2016-8-31 fashion Fashion

Burning Man 2015. Photo: Whitney Bauck
This time last year, I covered two of the most memorable events of my life as  With the interval between the two so short that I still had Nevada desert dust coating my shoes when I showed up in Midtown to shoot  it was hard not to compare the two. So I did—and my mental Venn diagramming yielded more similarities between the free-spirited arts festival in the wilderness and the corporation-backed urban fashion extravaganza than I expected.


Burning Man 2015. Photo: Whitney Bauck
For starters, the two events both celebrate unique forms of self-expression by way of clothing. Fashion people might channel a street style star or high-profile fashion editor, while the average Burner's mood board is more likely to include "Mad Max;" but either way, the final result is usually outlandish and often delightful. Of course, extraordinary outfits look best against backdrops that similarly transcend the quotidian, and in this respect BM and NYFW both deliver. Whether in the form of a fire-spouting snake sculpture or an installation of 15,000 flowers, spectacle abounds on the playa and runway alike.


Street Style from NYFW spring 2016. Photo: Imaxtree
This ability to integrate artistry and life is perhaps the greatest strength of both events. An art museum may be beautiful, but it's usually a look-don't-touch environment where an artist delivers their vision without any room for dialogue with the viewer. NYFW and BM, on the other hand, both offer chances to go beyond merely looking. Whether it's an interactive sculpture guests are invited to climb on the playa or a designer coat that can be remixed with Goodwill finds later in the season, both events offer ways for attendees to more fully immerse themselves in the creative work they admire. Besides resulting in a more engaging experience for viewers, this creates a kind of ongoing conversation between creator and viewer rarely possible in a gallery setting. In short, creativity begets creativity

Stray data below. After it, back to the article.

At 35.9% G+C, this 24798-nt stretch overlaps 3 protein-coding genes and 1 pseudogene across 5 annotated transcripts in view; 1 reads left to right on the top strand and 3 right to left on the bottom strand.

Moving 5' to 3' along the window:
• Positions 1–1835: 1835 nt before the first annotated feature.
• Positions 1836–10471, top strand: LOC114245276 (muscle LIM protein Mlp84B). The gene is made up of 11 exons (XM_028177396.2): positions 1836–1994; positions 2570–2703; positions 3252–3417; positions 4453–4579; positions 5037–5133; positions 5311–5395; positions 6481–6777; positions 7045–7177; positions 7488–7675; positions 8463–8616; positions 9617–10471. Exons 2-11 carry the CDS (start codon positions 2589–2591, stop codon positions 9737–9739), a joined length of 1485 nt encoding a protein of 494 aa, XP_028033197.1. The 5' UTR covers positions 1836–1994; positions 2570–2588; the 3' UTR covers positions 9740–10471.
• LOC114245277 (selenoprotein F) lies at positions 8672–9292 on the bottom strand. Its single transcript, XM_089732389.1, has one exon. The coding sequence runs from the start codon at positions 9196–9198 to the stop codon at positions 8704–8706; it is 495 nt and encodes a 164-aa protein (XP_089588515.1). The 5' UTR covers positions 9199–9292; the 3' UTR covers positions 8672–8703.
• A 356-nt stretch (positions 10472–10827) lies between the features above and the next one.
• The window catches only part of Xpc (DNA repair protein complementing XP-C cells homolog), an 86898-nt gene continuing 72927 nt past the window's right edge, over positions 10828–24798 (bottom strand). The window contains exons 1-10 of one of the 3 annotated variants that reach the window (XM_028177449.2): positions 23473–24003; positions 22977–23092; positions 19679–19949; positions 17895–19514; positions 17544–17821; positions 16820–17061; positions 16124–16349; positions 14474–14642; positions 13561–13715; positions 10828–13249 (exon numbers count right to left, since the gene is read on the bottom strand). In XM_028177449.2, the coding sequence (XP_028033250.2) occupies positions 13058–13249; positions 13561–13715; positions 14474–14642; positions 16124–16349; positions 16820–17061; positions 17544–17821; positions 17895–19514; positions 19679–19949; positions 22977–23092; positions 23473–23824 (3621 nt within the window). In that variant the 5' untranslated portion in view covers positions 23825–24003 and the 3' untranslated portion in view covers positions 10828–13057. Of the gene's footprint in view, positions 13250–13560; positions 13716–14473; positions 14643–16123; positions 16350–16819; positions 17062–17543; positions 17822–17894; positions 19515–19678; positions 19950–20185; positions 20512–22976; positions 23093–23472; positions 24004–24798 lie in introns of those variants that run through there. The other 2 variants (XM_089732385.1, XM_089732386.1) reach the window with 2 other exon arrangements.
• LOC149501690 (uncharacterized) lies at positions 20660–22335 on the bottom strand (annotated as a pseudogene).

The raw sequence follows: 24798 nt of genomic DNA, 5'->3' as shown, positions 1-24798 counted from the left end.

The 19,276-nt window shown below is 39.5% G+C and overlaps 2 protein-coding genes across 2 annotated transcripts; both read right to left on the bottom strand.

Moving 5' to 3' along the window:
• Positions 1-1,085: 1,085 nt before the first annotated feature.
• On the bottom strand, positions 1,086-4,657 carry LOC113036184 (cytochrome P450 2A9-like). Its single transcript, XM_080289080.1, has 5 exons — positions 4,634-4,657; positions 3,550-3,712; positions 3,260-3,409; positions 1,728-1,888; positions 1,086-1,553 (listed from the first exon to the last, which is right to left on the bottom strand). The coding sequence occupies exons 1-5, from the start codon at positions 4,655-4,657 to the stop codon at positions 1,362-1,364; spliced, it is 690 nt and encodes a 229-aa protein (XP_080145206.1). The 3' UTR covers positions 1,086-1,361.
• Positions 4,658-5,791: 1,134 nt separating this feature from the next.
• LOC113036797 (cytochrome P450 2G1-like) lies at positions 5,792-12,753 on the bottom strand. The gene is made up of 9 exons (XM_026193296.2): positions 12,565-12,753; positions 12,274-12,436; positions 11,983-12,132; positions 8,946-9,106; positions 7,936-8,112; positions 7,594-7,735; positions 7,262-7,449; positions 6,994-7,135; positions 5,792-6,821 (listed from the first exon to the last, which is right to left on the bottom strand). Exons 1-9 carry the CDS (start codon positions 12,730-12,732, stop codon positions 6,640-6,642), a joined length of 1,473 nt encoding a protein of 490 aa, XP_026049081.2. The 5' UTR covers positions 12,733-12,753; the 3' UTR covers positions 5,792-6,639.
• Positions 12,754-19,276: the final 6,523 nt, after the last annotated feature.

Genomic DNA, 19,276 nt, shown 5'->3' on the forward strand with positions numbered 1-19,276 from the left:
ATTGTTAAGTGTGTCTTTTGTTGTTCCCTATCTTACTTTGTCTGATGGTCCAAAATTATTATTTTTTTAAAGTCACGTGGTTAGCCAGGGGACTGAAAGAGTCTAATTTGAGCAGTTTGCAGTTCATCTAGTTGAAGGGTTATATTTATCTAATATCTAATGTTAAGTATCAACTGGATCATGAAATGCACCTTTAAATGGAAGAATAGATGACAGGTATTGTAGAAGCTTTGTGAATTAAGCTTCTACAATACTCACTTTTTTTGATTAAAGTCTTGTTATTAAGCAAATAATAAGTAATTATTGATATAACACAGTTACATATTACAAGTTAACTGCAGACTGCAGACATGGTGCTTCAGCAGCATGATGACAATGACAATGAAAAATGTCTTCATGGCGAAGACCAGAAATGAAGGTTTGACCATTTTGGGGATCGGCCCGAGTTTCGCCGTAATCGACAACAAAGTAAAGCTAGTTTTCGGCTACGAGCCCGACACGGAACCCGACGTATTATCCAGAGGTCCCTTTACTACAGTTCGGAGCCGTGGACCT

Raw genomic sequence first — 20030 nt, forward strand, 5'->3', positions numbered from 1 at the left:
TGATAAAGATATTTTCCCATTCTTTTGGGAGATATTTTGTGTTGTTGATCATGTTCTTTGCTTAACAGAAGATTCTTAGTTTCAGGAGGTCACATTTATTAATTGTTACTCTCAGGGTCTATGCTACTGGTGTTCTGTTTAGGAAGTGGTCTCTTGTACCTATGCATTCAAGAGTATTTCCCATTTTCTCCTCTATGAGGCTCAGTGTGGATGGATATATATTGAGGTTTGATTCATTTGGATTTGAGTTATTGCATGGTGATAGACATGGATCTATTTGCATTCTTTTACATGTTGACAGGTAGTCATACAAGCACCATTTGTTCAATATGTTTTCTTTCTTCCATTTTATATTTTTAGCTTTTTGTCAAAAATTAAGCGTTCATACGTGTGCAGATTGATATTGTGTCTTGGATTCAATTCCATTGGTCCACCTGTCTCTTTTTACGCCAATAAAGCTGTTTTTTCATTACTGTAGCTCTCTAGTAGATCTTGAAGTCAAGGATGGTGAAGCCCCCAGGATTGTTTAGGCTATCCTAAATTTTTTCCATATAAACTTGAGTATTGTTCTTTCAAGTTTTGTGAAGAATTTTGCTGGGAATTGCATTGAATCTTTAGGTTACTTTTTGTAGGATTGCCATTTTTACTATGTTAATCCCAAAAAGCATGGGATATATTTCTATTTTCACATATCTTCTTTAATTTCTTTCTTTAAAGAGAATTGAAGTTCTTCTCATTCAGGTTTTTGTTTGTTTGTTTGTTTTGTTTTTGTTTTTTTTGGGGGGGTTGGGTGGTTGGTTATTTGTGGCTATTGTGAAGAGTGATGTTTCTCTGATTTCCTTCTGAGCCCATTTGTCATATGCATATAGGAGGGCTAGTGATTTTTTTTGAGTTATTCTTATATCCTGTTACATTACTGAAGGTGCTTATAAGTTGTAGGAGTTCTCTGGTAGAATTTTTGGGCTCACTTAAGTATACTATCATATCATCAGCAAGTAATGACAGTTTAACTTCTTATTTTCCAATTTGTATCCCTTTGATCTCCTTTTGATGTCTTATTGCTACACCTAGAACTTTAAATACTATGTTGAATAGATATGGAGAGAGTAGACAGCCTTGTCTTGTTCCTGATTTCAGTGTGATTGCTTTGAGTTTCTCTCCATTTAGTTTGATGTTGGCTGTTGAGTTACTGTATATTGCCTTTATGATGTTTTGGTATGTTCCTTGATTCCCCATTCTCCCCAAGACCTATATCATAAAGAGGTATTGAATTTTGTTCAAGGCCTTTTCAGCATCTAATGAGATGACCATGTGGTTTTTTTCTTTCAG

Street Style from NYFW spring 2016. Photo: Imaxtree
Of course, the overlap between the two isn't all rosy. The events share some problems, too. Both have been criticized for inadequate racial diversity, Accessibility is an issue, too. BM's $390 tickets, plus the extensive costs associated with being completely self-sufficient in the desert for a week, are prohibitive to many—and the harsh physical conditions make it particularly difficult for any but the robustly healthy. And while the rise of digital influencers has democratized many aspects of fashion week, the majority of brands (except for a select few who have opened shows to the public) are still invite-only.


Street Style from NYFW spring 2016. Photo: Imaxtree
But perhaps the most interesting part of the BM/NYFW Venn diagram are the parts that look like they should overlap, but don't. Take for example the crazy outfits again: both Burners and NYFW-goers love to dress up, mix DIY and designer duds and laud originality when they see it in others. But the attitude guiding NYC peacocks often functions differently than that of their Black Rock City counterparts.

When I photographed people outside the shows at NYFW, they often posed and then passed along their name and Instagram handle to make sure they got credited. Since a good street style reputation can be a boon to the careers of those who work in the industry, it's hard to blame them. But this contrasted sharply with my experience at BM, where subjects were more likely to be photographed candidly, use "playa names" that kept them anonymous, and rarely even carried their phones. The result is that the elaborate costuming at BM felt like it was more about participating in the creative milieu than about creating a lasting digital impression or trying to move up an industry hierarchy.

Burning Man and New York Fashion Week are always going to be apples and oranges on some level, and that has to temper any comparison of the two. Some of the biggest differences that affect the underlying spirit of the two weeks—like the relentless product-pushing and branding that can feel so aggressive at NYFW, versus the de-commodification efforts and gifting culture at BM—will remain, considering that one exists to sell stuff and the other exists to build art and community.But even so, I'm going to be looking for ways to bring a little more Burning Man to my own experience of fashion week this year. I may not be coming straight from the playa this time around, but I want to remember what I learned in the desert about why we dress up and whose fashion choices we celebrate. After all, what could be better than bringing together the best of two pretty fantastic worlds?

Powered by Designer Fashion Handbags Online Shop sitemap